Since you cannot check your password to verify a lack of typos, be as careful as possible when typing it out; a typo can render your zip file inaccessible. Hit enter, then enter your password again to verify. If you’ve carefully followed the steps above, your password-protected zip file will have been created.
Now, when you try to open your zipped file, you’ll be prompted to enter a password. You can test this out by trying to unzip the file you just created; you’ll be prompted with an entry field for your password.
This new zip file can be sent to anyone regardless of the operating system. So long as their device supports zipping and unzipping files, they’ll be able to enter the password you share with them and access the content inside.
Finally, it’s worth noting you can always use Terminal to compress your files and folders without encryption; simply remove the “-e” from the command, which will tell the computer to simply make a zipped file from the original file or folder you designate.
Previewing Files in Terminal
Now that you know how to use Terminal, you can check the contents of a zip file without opening it. As above, use Terminal to navigate to the folder where your zip file is. Then type “zipinfo [File Name]” and press enter. The resulting dialog will show you the files inside the zip file, when they were created, their original file names, and their original size. This information can be helpful in determining whether or not it is safe to open a zip file.
Alternative Zip Applications
WinZip is one of the most popular utilities in the world for zipping and unzipping files. Versions are available for most operating systems. Though technically considered shareware, WinZip does contain a free trial for anyone who uses the program non-commercially, meaning regular consumers can use the application without paying for it so long as they put up with the warning that appears when they open the application.
WinZip is a solid program to use with your MacBook or iMac, especially if you are constantly zipping and unzipping files and want something with a little more power. WinZip can offer that, but perhaps even better when compared to some other applications, it also offers an easier way to automatically zip files with passwords without having to use Terminal, making it easy to avoid having to enter long command lines of information.
If you do not already have WinZip, you can download it here. Once you have it installed and setup on your Mac – the installation process is simple – make sure it is open on your device. Drag your files or folders into the main view of WinZip’s project manager. In the Actions pane to the right-hand side of the list, check “Encrypt” from the list of available options on your device.
Click on the “+” or “Add” button in the top of the program, and select “Open from Finder.” Select options inside the Finder view, and enter the encryption password you wish to use for your compressed file. Click “OK” and close out of the Finder view, then click “Save as” in the Action panel to select a location on your computer for your zipped file. The zip file created will be password-protected, and you’ll be good to go once the file is saved.
The biggest problem with WinZip is that eventually, your free trial will run out. Then you will have to pay upwards of $30 just for an application whose functionality your computer can mostly handle on its own. That’s where open-source and freeware alternatives come in.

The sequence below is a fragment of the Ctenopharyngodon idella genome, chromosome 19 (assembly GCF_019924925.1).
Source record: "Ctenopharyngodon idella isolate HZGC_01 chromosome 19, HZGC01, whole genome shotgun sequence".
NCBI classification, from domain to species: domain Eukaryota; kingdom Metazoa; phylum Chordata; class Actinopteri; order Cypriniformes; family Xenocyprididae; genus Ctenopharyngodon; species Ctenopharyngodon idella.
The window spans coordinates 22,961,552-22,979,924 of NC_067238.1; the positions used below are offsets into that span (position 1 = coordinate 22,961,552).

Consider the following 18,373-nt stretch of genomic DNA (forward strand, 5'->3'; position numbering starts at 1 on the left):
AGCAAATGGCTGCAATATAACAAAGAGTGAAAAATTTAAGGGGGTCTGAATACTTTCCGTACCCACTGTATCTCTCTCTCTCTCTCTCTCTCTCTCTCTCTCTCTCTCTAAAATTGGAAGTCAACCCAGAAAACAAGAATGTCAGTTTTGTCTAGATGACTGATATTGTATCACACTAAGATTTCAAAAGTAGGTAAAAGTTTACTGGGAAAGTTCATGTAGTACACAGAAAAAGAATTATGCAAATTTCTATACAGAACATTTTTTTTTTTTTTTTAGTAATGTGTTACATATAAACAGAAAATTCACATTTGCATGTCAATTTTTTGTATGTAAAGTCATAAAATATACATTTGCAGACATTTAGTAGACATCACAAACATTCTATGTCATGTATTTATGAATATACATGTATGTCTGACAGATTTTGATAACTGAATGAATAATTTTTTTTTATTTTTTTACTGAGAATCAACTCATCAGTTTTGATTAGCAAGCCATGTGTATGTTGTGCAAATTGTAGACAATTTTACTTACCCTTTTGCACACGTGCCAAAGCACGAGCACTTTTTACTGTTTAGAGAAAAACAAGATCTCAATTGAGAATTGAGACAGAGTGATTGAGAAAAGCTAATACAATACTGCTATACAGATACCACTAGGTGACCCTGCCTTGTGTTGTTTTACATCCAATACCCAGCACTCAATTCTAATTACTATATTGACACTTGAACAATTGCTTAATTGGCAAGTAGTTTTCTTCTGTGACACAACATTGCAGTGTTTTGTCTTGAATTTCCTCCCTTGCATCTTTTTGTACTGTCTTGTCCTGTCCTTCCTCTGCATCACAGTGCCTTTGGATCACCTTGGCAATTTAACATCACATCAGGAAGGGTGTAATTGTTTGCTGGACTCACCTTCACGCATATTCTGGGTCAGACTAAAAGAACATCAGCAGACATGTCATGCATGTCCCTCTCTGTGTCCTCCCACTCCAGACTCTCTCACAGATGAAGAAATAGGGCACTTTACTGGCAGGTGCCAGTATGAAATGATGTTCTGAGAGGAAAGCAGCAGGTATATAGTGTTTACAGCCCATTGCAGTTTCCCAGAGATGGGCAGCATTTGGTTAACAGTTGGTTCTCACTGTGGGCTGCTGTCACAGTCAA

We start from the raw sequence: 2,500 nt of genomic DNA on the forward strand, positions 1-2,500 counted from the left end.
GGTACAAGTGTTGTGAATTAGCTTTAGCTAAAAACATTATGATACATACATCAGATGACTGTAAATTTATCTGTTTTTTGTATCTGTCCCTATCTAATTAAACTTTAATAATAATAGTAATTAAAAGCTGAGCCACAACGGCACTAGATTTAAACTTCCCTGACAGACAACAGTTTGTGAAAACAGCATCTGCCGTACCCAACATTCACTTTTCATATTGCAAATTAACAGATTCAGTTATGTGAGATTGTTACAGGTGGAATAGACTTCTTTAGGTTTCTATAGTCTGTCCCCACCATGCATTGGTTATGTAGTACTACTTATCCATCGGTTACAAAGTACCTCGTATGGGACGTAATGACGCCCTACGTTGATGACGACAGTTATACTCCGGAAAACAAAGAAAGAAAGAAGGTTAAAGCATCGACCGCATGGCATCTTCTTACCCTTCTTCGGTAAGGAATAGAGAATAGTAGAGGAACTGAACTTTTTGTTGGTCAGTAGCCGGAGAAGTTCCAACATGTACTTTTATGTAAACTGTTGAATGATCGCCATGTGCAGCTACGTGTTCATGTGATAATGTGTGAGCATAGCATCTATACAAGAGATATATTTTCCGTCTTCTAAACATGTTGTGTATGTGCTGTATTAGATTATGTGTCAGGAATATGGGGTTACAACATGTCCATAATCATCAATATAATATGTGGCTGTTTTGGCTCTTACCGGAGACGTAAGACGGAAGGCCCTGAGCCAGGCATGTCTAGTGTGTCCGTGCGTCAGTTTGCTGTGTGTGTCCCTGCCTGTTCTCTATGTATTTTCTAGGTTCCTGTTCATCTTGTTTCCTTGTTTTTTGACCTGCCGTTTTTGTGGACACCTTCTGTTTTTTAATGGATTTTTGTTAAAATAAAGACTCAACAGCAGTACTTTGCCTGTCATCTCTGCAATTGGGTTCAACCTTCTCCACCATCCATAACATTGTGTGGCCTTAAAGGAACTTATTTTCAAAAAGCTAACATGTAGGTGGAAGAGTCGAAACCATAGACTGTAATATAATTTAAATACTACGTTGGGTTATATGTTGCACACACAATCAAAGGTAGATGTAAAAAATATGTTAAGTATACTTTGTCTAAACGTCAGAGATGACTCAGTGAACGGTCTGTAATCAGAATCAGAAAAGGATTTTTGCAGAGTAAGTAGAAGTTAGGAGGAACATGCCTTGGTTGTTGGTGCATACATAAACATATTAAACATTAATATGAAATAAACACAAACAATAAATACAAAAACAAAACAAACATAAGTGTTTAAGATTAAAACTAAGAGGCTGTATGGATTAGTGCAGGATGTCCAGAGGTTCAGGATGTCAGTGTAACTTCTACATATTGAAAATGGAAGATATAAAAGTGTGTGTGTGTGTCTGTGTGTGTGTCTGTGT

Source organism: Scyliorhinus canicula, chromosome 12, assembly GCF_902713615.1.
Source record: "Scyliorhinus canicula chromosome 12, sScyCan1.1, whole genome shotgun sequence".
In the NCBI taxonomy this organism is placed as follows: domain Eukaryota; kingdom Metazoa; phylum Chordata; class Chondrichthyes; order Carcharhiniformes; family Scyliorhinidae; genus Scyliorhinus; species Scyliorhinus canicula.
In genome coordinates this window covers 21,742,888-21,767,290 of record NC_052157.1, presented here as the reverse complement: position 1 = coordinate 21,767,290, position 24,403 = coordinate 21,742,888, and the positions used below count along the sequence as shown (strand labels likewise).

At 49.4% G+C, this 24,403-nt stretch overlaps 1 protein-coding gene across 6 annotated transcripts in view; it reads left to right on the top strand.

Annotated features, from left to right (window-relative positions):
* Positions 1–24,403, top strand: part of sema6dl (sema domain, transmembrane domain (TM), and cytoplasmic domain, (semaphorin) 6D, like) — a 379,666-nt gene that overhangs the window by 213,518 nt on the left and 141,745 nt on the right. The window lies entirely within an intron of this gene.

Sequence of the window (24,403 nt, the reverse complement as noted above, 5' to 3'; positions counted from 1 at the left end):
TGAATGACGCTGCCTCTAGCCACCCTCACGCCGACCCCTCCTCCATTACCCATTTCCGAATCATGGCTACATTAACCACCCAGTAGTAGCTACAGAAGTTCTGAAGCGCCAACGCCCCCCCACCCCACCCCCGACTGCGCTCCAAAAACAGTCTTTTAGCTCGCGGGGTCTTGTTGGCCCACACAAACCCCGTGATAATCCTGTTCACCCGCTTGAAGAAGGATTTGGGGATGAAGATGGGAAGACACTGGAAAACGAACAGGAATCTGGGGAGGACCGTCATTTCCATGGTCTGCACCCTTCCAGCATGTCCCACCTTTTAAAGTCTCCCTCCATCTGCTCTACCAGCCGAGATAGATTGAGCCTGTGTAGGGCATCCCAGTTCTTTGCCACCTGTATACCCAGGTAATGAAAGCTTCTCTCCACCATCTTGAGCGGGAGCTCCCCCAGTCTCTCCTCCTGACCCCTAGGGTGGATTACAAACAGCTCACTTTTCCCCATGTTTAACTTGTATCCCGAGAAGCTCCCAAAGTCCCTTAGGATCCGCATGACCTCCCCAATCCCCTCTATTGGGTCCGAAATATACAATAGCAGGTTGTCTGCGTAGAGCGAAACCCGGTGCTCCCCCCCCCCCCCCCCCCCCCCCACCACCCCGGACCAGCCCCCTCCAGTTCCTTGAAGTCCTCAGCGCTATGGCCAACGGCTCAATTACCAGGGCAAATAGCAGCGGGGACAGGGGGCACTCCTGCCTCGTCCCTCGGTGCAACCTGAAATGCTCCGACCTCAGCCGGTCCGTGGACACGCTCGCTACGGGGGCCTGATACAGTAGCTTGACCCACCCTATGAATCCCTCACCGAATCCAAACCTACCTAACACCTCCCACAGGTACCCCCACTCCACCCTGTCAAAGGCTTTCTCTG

There isn’t a better option on the market today than Keka. Though both macOS and Windows 10 now have alternatives built in that allow you to bypass having a third-party file compressor and extractor on your device, being able to easily set a password on your zip files and folders is what makes Keka such a great utility.
Keka is an incredibly lightweight utility on Mac that makes WinZip seem ancient and clunky by comparison. Once you have installed the application by downloading the installer from their website, simply select .zip from the top menu in the application, check the “Encrypt Files” option, then enter and re-enter your password for verification into the included boxes.
If you wish, you can also create a .7z file archive, which features more powerful encryption tools and options while still allowing most devices to easily open the encrypted file types.
No matter which version of compressed files you choose, once you’ve entered your password into both the initial and the repeat boxes, you can drag your files into the compress box and you’ll be able to save your final zipped file. It’s that easy.
As with any other encryption-based compressor, you’ll be prompted with an entry field to enter your information once you’ve double-clicked on the compressed file.
Alternative Zipping Software
Of course, WinZip and Keka are not the only platforms available for with an interface for password-protecting a compressed file or folder. In addition to those two software applications and the tools offered by MacOS by using Terminal, there are plenty of other third-party tools online to help you seal your private information for third-parties.
It’s important to note that encrypting a .zip or .7z file doesn’t make it impervious to cracks and to remember that email isn’t the most secure platform for sending information back and forth.
That said, if you want to at least give some sort of security measures to your private or semi-private information on the web, creating a password-protected compressed file is an easy way to do so – and it will save you some space on your hard drive.